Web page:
To find the best online checking accounts, we looked for accounts that offer:

  • Competitive interest rates
  • No monthly account fee
  • No ATM fees and reimbursement of other bank ATM fees
  • Interest income on the deposited funds
  • Strong mobile banking app and user interface

It’s important to figure out which aspects of a checking account are the most crucial for your own banking success, whether that’s easy ATM access or earning at the highest rate. There isn’t always going to be one account that’s the “best” across every dimension: for example, the account with the highest interest rate may not have unlimited ATM fee reimbursements. You might have to make a trade-off when choosing an account.

Here are our favorite checking accounts available in September 2019:

The Best Checking Accounts in September 2019

Institution

APY

Minimum Balance Amount

Simple

2.02%

$0.01

Aspiration

2.00%

None

Discover Bank

None, but offers 1% cash back on up to $3,000 each month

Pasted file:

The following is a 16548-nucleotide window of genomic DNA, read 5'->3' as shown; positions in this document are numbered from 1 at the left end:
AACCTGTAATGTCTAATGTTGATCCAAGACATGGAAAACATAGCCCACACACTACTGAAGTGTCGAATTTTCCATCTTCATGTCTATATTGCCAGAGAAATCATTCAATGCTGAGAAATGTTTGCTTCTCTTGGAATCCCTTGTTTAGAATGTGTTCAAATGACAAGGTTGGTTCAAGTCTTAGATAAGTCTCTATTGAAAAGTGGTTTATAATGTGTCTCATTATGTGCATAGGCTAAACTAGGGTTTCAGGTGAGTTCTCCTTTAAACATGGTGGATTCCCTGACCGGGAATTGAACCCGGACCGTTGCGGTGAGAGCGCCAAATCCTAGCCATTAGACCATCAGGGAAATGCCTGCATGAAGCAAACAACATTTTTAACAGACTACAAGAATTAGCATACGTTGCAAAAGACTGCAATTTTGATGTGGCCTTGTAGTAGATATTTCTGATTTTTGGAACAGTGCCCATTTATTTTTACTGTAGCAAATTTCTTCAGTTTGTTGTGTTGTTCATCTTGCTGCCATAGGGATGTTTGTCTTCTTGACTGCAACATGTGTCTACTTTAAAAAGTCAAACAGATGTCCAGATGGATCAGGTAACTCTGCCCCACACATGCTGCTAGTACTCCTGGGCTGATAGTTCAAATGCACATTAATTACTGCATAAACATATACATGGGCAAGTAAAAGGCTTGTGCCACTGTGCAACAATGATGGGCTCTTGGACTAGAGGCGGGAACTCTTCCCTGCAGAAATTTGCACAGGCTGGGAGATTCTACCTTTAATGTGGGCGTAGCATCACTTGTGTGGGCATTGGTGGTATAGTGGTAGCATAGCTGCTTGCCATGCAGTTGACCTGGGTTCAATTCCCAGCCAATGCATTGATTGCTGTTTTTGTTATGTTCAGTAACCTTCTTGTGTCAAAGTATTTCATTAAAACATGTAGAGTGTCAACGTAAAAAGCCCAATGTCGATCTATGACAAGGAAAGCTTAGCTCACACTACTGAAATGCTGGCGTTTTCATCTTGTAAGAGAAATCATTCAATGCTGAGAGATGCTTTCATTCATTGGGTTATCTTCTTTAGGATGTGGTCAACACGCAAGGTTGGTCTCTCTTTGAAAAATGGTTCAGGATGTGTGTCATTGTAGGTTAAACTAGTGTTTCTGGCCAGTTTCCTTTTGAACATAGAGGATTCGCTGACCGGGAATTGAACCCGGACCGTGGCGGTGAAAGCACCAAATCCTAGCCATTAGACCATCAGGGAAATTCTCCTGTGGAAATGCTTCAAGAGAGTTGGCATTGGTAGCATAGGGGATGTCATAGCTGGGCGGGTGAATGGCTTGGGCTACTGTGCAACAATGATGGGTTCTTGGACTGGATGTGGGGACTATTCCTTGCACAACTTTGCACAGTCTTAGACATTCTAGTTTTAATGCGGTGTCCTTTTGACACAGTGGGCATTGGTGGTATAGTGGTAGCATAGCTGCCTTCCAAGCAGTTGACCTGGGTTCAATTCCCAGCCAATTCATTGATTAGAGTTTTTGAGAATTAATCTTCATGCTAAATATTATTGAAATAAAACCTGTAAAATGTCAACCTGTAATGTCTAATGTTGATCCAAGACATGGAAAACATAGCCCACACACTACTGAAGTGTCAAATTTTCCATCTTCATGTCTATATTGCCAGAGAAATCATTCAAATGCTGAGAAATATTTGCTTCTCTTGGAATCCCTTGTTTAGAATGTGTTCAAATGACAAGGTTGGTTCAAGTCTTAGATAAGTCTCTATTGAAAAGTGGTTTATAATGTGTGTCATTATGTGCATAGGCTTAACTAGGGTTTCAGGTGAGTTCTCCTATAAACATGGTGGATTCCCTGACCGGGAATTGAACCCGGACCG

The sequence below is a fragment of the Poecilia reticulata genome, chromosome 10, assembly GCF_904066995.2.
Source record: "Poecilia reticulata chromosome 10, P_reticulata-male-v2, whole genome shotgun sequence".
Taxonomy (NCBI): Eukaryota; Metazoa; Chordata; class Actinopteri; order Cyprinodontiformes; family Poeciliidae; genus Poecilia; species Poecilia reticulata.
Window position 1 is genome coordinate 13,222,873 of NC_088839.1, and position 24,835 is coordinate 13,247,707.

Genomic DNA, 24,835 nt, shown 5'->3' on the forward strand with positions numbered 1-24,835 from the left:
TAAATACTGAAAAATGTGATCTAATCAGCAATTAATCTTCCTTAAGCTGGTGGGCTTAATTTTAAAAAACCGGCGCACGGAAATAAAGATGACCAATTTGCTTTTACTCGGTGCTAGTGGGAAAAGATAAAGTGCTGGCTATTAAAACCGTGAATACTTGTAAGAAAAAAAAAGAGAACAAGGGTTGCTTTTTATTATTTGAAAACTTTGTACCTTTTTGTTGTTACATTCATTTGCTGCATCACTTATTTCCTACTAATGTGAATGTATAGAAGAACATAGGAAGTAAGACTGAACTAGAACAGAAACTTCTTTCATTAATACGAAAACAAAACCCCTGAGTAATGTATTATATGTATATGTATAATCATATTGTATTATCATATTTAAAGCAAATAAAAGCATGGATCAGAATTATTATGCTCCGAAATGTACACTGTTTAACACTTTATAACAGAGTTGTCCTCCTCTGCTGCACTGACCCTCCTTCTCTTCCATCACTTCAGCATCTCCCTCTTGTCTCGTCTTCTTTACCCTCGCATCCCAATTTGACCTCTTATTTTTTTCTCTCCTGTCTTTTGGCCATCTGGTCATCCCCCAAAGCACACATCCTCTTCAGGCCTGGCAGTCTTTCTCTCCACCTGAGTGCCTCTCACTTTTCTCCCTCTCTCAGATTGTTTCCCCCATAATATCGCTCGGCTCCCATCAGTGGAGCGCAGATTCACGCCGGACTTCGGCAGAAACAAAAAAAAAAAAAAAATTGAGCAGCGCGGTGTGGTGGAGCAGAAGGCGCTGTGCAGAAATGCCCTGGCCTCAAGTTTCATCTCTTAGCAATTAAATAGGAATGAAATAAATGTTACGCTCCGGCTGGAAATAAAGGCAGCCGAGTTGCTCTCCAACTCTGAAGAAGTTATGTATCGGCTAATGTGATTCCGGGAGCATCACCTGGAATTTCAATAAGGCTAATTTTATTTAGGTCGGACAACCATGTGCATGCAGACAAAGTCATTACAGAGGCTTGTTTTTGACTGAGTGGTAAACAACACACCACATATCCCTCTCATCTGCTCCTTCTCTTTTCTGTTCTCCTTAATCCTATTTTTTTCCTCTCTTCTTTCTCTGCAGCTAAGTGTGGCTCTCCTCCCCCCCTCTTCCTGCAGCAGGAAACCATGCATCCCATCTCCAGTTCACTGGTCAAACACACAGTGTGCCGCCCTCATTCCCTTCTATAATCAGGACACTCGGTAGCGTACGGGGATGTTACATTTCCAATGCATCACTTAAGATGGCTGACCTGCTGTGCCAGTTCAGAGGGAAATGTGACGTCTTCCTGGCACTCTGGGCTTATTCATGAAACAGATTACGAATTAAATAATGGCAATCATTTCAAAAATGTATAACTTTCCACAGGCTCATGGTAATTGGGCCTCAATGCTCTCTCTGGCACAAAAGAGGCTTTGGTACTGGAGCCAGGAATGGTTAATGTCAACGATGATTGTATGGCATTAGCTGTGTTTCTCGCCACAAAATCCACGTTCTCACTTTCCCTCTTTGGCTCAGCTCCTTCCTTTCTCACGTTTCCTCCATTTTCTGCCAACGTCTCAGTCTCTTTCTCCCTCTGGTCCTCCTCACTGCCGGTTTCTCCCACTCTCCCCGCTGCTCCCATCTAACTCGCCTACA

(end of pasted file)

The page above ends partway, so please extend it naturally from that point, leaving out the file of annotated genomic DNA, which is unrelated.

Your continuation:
None

Ally Bank

0.60%

None

Bank of Blue Valley

2.00%

Up to $50,000

Empower

1.90%

None

MemoryBank

1.40%

$50

Axos Bank

Up to 1.25%

None

TIAA Bank

1.21%

$5,000

nbkc bank

1.01%

$0

Consumers Credit Union

Up to 5.09%

$10,000 - $20,000

Charles Schwab

0.31%

None

1. High APY – Simple – Protected Goals Account – 2.02% APY (no minimum) + Up to $300 Bonus Offer with qualifying activities

Checking Account + Protected Goals Account*Simple was created out of frustration over the banking industry. The founders were confounded by the complexities of certain bank accounts. So instead of just letting the problem be, they came up with a solution – an account that earns interest and helps you budget your money “in one simple app”. What makes this banking platform stand apart from other online accounts? Well, for starters, it’s a Checking Account + Protected Goals Account that hardly has any fees, not even if you use an international ATM (however, a fee may be charged by the ATM owner). Another standout feature is that you have the opportunity to earn 2.02% APY in the Protected Goals Account. To earn the APY, you’ll have to have a minimum of $0.01 in the Protected Goals Account. This account is meant to be used to help you save money towards a goal. It’s like a savings account without transfer limitations. You can make as many transfers between this account and the checking account as you’d like without running into excess transfer fees.